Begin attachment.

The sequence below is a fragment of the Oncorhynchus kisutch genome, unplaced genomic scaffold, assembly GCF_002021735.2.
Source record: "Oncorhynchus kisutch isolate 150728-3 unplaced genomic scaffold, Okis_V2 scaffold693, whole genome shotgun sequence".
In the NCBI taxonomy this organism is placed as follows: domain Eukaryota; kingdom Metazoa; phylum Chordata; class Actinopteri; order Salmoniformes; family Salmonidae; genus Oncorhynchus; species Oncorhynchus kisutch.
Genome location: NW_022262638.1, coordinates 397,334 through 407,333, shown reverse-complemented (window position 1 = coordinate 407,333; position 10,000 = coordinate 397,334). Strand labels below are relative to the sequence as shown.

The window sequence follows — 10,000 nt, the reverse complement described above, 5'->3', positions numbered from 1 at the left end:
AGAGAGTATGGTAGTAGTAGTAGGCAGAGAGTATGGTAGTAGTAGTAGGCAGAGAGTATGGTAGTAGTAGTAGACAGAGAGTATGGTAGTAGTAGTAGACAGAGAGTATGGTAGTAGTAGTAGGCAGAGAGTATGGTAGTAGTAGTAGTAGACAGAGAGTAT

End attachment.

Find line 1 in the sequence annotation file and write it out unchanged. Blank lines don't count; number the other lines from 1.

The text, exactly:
The sequence below is a fragment of the Oncorhynchus kisutch genome, unplaced genomic scaffold, assembly GCF_002021735.2.